TPM News

The Supreme Court has thrown out a ruling ordering the release of photographs of detainees being abused by American captors, citing a change in federal law that allows the defense secretary to withhold such pictures.

The 2nd Circuit Court of Appeals, which made the ruling, will have to take another look at a lawsuit brought by the American Civil Liberties Union.

Defense Secretary Robert Gates and President Obama have said releasing the photographs could endanger U.S. troops by fomenting anti-American sentiment overseas.

Sen. John Ensign (R-NV) just told a radio interviewer that, despite his personal travails, 2010 candidates are eager for him to campaign with them.

"A lot of people running for office next year, I've met with them, they actually want me involved in their campaigns," Ensign told Alan Stock of Las Vegas's KXNT News Radio. "I'm gonna try to be helpful without being hurtful."

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President Obama huddled at 5 p.m. Sunday with his top military and national security team, issuing orders for the Pentagon to implement his plan for sending more than 30,000 more troops to Afghanistan.

White House Press Secretary Robert Gibbs told reporters that Obama "issued orders" from the Oval Office to Defense Secretary Robert Gates, Gen. David Petraeus, Adm. Mike Mullen, National Security Adviser Jim Jones, Gen. James Cartwright and chief of staff Rahm Emanuel. Before that meeting he spoke via phone with Secretary of State Hillary Clinton.

"The president communicated his final decision on the strategy ... and issued orders on the strategy's implementation," Gibbs said.

Obama also will be in "close consultation with our friends and allies throughout the day" because the administration believes the war "is a shared international challenge."

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The chairman of the House Homeland Security Committee has called the Secret Service director and the couple who crashed a White House state dinner to testify at a hearing this Thursday.

Rep. Bennie Thompson (D-MS) wants Secret Service head Mark Sullivan and Michaele and Tareq Salahi to tell the committee what happened last week, when the Salahis, owners of a Virigina winery and prominent on the polo circuit, got into the state dinner without an invitation.

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Former Washington Times opinion editor Richard Miniter took his dispute with the newspaper to CNN over the weekend, telling Howard Kurtz that he is owed money and that he'd like the Unification Church to sell the Times.

Miniter also talked about the New York religious ceremony featuring Rev. Sun Myung Moon he says he was forced to attend.

It's worth noting that while Kurtz says Miniter has filed both a lawsuit and a discrimination complaint against the Times, the suit has not been filed. We've reported that Miniter's attorney, Larry Klayman, has said several times a suit would be filed, but several times pushed back his "deadline" for the Times to settle.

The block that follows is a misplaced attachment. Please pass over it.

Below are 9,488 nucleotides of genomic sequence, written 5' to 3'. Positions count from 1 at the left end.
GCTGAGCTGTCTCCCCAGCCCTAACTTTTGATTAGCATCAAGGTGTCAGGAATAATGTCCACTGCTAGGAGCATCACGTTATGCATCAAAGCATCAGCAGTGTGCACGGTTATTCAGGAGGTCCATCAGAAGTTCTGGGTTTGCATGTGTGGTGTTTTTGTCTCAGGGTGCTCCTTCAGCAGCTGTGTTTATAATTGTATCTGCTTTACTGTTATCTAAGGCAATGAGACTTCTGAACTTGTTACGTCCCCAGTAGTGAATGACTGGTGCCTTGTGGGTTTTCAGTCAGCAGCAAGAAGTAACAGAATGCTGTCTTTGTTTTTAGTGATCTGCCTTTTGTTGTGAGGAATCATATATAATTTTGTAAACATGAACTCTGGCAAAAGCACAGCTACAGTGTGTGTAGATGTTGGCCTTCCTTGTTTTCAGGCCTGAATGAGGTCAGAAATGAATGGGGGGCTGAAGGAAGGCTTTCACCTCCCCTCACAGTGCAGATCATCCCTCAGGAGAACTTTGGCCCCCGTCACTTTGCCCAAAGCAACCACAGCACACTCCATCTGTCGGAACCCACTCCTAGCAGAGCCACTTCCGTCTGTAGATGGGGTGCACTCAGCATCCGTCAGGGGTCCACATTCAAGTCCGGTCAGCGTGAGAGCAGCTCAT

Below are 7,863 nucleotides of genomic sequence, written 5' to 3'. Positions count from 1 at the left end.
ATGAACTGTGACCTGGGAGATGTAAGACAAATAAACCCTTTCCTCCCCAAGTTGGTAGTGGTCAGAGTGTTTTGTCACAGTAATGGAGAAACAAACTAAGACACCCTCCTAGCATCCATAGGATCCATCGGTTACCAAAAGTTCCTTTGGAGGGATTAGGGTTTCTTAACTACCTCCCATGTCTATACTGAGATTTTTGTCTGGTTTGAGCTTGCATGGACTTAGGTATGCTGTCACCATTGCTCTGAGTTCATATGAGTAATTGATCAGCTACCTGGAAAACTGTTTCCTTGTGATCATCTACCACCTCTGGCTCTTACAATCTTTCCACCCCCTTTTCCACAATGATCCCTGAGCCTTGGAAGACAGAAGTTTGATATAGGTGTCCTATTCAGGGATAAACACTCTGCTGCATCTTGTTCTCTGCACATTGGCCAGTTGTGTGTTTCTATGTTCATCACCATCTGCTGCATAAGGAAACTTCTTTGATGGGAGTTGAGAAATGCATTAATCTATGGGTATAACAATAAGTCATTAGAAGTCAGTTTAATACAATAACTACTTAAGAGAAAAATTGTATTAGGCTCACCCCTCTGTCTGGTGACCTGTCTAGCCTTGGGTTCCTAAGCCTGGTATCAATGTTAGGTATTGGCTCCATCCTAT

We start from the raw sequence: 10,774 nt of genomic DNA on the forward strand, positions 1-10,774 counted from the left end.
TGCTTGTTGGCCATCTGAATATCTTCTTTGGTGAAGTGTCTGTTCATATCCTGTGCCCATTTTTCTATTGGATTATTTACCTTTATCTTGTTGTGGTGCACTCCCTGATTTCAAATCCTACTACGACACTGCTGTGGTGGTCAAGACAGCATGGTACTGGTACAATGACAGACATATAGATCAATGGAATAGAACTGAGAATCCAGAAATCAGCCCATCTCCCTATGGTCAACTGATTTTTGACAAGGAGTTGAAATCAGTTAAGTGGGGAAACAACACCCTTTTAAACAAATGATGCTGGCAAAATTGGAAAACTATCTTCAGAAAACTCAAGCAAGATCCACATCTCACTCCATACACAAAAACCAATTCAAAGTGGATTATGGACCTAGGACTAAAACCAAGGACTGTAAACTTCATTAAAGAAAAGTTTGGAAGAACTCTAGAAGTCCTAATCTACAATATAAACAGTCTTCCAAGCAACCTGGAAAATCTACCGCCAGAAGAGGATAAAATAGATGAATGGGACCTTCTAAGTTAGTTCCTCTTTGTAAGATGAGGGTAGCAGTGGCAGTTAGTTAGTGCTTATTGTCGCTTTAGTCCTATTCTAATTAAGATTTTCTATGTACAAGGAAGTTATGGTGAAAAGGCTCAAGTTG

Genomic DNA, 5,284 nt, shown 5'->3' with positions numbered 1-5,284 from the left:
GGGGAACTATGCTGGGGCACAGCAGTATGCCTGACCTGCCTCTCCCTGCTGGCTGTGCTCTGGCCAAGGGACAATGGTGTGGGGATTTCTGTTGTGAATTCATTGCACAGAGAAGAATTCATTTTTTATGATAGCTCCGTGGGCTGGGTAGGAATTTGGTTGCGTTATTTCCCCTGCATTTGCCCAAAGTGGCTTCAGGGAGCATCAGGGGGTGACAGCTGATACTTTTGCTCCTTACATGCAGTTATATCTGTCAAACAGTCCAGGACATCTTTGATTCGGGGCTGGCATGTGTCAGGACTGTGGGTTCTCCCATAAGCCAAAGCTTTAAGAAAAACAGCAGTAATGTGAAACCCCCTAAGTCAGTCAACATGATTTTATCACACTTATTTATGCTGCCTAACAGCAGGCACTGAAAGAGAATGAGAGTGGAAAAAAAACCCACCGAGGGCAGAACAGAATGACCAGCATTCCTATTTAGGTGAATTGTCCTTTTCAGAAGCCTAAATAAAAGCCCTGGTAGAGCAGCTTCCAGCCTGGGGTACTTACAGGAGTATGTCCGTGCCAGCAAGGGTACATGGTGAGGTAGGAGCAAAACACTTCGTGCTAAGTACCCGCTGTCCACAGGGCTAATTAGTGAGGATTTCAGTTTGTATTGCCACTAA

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Sen. John Ensign (R-NV) is set to break his silence this morning on his affair with the wife of a former top staffer, and the help he provided for the couple once the affair was discovered, which may have involved violating lobbying and campaign-finance rules.

Since admitting to the affair this summer, Ensign has said almost nothing about it. But he'll discuss it at 8am PST, in an interview with Las-Vegas-based News Radio 840 KXNT. We'll be listening, so stay tuned....

President Obama Thursday is hosting a jobs summit at the White House, with the administration putting its full attention toward the economy and unemployment.

Among the 130 attendees are small business owners, experts from the "green jobs" sector, business leaders, academics, city officials and representatives from nonprofits, the White House said.

Some names that jump out right away are Eric Schmidt of Google (he is an informal Obama adviser), New York Times columnist and Nobel economics prize winner Paul Krugman, Columbia Business School professor Joe Stiglitz and Anna Burger of the Change to Win union.

Full list of confirmed attendees after the jump:

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"More than 100 people" turned out at Ralph Nader's book signing in West Hartford and, as expected, the AP reports that "some of them" were holding signs calling on Nader to run for Senate. (Click here for our story last week on the grassroots effort to recruit Nader by the Connecticut Green Party.)

Nader remained undecided on a run, he told reporters after the signing. But he suggested the final decision rested in the hands of his supporters. From the AP:

"It really depends on what kind of momentum there is and how many people are willing to roll up their sleeves because I'm very accustomed to people saying 'run Ralph run' and then they drift away, predisposed and preoccupied with their daily life," he told reporters. "It has to be bottom up."

Senators will gather this afternoon to start banging out a final health care reform bill. Vice President Biden is doing a little hammering of his own in advance of the debate, taking on reform opponents in a new video posted to the White House website. Biden enlists a slew of health care providers advocating reform to take on those who have criticized the Obama administration's efforts to drive health care reform.

"When it comes to explaining what health care reform means to you, who do you trust?" Biden asks in the video. "Do you trust the people who defend the status quo, who say you'd be better off leaving things just the way they are? Or, would you rather hear from the people who actually know something about what's going on in our health care system?"

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